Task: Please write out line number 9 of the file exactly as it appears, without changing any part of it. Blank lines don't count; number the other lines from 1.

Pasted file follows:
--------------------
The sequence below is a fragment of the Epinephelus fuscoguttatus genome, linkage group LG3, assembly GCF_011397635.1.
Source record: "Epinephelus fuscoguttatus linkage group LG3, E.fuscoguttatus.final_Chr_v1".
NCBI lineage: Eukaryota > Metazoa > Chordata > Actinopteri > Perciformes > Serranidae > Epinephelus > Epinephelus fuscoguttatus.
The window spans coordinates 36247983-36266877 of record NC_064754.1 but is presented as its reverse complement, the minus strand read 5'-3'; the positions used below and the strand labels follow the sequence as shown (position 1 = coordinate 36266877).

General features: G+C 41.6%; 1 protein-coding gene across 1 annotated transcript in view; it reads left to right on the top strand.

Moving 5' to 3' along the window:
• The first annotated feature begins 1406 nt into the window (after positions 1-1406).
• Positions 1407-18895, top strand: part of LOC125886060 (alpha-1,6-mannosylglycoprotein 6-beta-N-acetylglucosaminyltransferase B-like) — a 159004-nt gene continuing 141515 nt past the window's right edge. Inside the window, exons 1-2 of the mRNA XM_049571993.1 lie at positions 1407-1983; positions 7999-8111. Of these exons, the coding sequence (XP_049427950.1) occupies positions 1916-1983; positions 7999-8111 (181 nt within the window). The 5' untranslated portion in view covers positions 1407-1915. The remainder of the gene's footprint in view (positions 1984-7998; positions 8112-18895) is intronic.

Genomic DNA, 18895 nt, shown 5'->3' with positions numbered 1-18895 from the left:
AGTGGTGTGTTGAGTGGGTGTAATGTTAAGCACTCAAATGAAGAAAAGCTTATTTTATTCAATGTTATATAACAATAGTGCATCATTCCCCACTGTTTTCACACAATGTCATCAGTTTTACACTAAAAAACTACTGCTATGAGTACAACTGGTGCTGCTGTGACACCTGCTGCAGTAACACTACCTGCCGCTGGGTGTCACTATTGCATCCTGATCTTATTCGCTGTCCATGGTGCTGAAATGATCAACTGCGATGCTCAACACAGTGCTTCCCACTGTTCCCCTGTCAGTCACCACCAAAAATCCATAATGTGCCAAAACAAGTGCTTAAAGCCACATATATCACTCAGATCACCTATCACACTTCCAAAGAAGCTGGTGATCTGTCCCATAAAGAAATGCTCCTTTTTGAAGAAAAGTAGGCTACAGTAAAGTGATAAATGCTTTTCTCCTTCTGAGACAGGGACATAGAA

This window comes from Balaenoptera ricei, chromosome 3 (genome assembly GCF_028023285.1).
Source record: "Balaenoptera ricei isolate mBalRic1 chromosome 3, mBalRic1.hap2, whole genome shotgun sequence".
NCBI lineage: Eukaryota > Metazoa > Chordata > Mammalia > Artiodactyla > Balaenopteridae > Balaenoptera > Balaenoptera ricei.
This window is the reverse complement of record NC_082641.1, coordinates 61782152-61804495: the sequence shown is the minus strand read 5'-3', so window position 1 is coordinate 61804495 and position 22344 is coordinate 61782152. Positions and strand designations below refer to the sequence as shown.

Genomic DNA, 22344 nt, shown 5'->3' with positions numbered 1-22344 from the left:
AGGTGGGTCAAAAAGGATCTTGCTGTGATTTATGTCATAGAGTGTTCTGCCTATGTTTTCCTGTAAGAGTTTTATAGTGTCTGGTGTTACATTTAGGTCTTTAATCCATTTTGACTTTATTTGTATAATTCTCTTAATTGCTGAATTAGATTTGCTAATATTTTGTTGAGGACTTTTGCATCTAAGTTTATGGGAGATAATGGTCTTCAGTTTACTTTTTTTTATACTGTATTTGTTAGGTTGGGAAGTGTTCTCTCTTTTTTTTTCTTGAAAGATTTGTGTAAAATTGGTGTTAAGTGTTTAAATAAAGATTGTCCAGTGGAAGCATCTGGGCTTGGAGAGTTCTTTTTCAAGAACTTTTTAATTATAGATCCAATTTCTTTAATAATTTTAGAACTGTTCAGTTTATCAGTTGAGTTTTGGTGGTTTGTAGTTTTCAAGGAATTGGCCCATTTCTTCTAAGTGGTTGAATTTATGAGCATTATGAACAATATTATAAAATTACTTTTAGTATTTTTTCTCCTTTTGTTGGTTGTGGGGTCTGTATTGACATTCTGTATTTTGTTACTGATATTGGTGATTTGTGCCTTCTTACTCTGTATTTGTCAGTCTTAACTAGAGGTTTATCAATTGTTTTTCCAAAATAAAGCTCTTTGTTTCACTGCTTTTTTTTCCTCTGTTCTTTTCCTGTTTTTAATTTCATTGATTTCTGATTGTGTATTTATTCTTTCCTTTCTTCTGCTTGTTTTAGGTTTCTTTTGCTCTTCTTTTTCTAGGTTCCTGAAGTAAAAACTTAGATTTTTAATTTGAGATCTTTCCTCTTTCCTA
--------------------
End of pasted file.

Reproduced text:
Genomic DNA, 18895 nt, shown 5'->3' with positions numbered 1-18895 from the left: